Prime Minister Justin Trudeau left no doubts in Canadians’ minds during the election campaign, having said more than once that the 2015 election would be the last one held under the first-past-the-post system. His plan is to convene an all-party Parliamentary committee to examine different reform options over 18 months.
“Illegitimate!” cry the critics. They insist that, without the seal of public approval offered by a referendum, no such sweeping change to our democracy could be considered legitimate. Others voice the concern that the Liberals will lean towards preferential or “ranked” ballots — a system that might give them a political advantage — rather than proportional representation.
What we haven’t talked about yet is whether ‘ordinary’ citizens will get a say in this debate. They should. Trudeau has an opportunity to demonstrate his commitment to change by democratizing the decision-making process.
A ‘citizens’ assembly’ on electoral reform could be comprised of randomly selected people who represent Canada in terms of geography, gender, age, minority and socio-economic background. Assembly members would be given the time and the resources to weigh different types of electoral systems and propose the one they think would be best — not for a specific political party, or for one part of the country, but for Canada.
The assembly would have access to evidence and experts to inform them and help shape their decisions. An independent organisation — for example, MASS LBP, which runs citizens’ assemblies across the country — could be responsible for running the operation.
These are people who don’t have to worry about re-election, who won’t fret about what one system or another might do to a particular party’s election prospects.
There could be reasonable justification for making participation compulsory. Many of us, as citizens, have lost our sense of civic duty, often emphasizing only our rights. Perhaps this could be one way for government to try to reinstate our sense of responsibility. This process would lead to a naturally representative sample of Canadians. Voluntary participation could be arranged through a system similar to the one used to pick juries in other countries.
As I argue in my recent book, The Populist Signal, having a non-partisan, diverse and representative group of people giving politicians advice on such an important subject brings many benefits. These are people who don’t have to worry about re-election, who won’t fret about what one system or another might do to a particular party’s election prospects. Of course, it’s unreasonable to expect that there would not be some members thinking along party lines, but this risk is small. Party members make up less than two per cent of the Canadian population; the rest are floating voters, individuals who tune in at election time, or those who don’t bother about politics at all.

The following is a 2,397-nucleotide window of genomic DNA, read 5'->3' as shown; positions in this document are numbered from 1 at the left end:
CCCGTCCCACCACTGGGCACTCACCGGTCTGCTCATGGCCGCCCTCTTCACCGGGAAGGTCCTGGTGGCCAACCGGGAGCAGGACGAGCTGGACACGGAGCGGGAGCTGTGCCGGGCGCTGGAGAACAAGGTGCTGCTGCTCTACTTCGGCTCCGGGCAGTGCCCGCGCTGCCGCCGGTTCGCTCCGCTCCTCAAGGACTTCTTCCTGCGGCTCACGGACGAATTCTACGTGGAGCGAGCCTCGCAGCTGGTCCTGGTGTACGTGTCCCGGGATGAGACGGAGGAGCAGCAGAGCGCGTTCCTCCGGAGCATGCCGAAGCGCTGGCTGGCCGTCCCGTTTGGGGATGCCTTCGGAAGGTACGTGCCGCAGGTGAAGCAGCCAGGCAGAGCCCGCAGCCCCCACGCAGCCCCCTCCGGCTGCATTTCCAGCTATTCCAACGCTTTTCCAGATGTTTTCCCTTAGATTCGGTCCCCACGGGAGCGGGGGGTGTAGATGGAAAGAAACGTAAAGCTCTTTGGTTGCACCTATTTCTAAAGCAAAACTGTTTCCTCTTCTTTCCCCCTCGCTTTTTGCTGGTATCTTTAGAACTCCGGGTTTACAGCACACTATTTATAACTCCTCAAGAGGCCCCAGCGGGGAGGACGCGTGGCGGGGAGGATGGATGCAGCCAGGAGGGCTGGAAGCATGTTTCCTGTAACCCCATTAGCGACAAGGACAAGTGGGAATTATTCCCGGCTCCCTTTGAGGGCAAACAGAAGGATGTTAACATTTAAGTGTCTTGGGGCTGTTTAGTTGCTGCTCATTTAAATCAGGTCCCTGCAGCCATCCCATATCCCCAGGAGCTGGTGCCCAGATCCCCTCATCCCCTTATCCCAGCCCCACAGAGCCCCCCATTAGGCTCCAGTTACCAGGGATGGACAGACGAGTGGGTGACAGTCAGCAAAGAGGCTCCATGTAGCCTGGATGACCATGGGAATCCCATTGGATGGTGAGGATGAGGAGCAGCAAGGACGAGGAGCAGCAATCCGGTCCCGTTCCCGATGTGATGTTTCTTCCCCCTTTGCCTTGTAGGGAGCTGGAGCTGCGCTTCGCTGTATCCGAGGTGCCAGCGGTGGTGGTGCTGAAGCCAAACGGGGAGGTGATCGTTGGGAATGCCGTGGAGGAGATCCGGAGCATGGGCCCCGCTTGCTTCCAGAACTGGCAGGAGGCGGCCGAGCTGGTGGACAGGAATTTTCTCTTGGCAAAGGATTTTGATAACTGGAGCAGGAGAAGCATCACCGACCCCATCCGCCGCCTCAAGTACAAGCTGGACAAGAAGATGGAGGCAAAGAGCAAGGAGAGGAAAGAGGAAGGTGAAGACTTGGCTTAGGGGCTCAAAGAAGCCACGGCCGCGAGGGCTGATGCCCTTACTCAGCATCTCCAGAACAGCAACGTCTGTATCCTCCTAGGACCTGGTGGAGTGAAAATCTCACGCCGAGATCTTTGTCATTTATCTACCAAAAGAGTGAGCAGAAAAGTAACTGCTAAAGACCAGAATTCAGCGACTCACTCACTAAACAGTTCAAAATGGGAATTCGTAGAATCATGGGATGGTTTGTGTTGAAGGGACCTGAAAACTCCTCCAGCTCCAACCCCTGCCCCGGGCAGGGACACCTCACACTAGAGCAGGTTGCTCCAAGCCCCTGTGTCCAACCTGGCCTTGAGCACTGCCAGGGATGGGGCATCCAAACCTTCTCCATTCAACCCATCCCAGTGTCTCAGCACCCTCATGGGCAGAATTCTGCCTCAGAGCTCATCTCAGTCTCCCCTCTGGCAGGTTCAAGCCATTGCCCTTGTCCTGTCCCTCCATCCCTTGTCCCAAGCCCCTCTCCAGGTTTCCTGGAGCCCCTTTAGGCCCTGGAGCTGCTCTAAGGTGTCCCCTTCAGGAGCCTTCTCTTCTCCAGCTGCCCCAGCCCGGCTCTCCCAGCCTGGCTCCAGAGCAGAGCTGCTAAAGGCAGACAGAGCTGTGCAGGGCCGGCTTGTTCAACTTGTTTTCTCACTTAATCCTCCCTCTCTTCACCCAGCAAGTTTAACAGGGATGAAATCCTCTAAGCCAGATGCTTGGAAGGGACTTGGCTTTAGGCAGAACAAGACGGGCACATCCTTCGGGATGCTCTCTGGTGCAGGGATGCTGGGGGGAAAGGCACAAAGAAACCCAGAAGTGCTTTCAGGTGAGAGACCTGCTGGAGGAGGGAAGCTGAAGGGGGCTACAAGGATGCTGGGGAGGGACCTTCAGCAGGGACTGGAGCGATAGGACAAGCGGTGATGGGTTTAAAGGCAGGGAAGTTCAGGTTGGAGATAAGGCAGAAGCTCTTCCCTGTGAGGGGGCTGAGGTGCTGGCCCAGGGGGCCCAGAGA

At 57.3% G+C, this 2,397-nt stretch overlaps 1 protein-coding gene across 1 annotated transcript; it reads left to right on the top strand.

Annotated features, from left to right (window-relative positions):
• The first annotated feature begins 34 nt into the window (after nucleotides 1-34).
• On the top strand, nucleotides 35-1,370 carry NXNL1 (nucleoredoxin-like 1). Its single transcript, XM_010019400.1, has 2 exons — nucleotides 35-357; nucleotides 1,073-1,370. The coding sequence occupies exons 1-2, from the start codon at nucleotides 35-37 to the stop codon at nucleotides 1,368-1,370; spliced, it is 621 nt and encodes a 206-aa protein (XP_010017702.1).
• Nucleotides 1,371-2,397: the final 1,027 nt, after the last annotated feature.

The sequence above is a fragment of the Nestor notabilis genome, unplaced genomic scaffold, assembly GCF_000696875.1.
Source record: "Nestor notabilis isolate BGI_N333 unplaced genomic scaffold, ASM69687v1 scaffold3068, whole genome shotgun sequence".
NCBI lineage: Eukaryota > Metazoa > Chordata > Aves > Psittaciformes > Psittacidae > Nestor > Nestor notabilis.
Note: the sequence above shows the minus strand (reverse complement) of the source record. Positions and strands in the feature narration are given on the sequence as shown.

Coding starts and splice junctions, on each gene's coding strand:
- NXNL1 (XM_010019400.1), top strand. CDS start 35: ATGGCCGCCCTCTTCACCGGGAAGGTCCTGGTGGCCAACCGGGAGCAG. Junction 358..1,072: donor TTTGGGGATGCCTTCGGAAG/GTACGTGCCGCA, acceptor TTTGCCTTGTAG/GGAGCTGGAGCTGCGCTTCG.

A vast amount of research shows that diverse groups tend to make better decisions than more homogenous ‘expert’ groups. Although Trudeau wants to include members from all of the parties in the proposed working group on electoral reform, he’s still talking about taking advice from only one sphere of society — politicians. It may have gender balance, or even be representative of minorities — but it’s unlikely that any all-party group can represent the true diversity of Canadians’ experiences, education levels and economic statuses.
So why not have a referendum? Those who argue in favour say all Canadians should have a say in this decision. Why, they ask, should we leave things up to a small representative group when we can just ask everyone?
This is why: Referenda tend to squeeze complex issues into binary, yes-no questions that people answer before they’ve had the time to consider all the factors that go into an informed decision. The average person isn’t going to spend hours poring over political science texts, or seeking out experts for advice, and won’t have the time to weigh up the costs and benefits of various systems.
Evidence also shows that it tends to be the best-educated and the most well-off in society who participate in political activities — voting, protesting, campaigning or community organizing. By leaving the process ‘open’ to all Canadians, a referendum would only end up consulting the ‘usual suspects’ — the ones who already have a political voice. Marginalised groups like the poor, minorities and young people often need an extra push to get involved. Their views should not be discounted.
A citizens’ assembly, on the other hand, slows the process down — creating the time and space for a group of representative people to reflect, deliberate and decide together.
Note: This article was originally published on iPolitics.ca